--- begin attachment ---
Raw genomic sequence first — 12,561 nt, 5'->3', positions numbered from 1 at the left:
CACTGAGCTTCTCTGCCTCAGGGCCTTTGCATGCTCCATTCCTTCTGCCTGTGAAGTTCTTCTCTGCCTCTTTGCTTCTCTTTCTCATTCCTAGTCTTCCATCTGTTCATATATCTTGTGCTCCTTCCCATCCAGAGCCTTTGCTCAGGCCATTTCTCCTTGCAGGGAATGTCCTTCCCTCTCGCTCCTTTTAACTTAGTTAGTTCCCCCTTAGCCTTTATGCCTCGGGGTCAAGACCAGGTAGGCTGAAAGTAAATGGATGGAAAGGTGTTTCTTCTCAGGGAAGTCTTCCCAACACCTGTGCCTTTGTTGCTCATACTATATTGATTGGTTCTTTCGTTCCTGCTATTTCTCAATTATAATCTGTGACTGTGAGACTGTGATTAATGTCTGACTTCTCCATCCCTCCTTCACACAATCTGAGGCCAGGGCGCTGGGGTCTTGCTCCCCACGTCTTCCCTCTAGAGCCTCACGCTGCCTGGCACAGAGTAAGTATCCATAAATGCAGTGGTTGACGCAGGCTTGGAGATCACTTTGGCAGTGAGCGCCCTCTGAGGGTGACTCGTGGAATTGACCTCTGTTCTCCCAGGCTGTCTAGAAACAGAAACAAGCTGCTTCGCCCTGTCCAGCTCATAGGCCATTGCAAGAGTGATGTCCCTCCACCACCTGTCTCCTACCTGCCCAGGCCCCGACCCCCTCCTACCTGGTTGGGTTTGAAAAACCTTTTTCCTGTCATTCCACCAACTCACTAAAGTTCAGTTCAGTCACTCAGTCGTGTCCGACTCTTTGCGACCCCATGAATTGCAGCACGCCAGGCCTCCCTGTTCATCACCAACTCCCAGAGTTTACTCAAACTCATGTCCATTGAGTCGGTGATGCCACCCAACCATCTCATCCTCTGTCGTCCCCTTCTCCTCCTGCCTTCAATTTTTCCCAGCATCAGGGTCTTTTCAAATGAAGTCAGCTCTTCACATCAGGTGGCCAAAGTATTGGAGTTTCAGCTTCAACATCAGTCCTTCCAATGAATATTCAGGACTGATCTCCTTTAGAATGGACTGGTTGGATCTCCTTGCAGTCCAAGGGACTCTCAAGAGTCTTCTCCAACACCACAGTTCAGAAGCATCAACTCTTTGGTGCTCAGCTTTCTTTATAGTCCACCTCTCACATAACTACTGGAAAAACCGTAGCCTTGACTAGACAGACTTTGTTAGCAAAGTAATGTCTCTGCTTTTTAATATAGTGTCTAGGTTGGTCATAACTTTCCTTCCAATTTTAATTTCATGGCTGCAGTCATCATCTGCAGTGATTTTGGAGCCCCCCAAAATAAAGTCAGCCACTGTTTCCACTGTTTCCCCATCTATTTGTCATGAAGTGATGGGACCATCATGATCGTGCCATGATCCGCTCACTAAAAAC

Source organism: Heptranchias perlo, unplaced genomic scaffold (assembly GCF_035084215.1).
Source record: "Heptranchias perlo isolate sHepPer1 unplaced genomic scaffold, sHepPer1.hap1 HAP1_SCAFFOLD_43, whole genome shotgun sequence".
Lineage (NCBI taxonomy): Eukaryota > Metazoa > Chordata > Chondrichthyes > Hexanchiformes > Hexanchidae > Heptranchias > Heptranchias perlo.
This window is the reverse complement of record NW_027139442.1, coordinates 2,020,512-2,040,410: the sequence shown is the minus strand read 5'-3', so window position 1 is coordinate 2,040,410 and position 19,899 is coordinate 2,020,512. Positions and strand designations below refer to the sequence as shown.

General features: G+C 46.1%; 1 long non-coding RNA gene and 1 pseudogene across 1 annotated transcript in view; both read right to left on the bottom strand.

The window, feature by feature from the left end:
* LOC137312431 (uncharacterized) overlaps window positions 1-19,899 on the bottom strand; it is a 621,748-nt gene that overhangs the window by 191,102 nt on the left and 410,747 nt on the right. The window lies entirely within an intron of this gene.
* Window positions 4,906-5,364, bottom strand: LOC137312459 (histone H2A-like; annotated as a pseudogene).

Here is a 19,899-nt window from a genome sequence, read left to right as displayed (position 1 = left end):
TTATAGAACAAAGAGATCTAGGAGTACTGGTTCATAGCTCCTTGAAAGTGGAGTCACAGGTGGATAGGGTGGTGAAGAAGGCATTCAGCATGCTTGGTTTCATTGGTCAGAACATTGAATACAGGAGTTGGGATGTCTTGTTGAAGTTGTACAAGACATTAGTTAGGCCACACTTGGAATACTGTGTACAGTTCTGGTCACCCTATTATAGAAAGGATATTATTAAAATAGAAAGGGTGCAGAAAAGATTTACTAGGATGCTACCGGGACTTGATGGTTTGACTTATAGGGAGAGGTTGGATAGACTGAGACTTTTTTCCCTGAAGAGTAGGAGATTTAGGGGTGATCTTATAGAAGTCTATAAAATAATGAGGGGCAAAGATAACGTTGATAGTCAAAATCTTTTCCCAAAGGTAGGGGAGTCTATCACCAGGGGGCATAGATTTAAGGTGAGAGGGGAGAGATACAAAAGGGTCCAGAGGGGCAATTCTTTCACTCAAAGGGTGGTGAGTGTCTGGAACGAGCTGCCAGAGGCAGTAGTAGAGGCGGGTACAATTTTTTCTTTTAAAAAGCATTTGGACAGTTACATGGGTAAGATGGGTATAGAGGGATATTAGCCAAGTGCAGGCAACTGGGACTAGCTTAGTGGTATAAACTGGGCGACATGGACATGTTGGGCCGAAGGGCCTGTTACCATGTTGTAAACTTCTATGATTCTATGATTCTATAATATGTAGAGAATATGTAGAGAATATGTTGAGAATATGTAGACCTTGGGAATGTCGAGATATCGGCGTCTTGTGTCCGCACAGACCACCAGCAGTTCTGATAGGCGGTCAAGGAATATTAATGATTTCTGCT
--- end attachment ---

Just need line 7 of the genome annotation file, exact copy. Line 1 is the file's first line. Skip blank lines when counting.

General features: G+C 46.1%; 1 long non-coding RNA gene and 1 pseudogene across 1 annotated transcript in view; both read right to left on the bottom strand.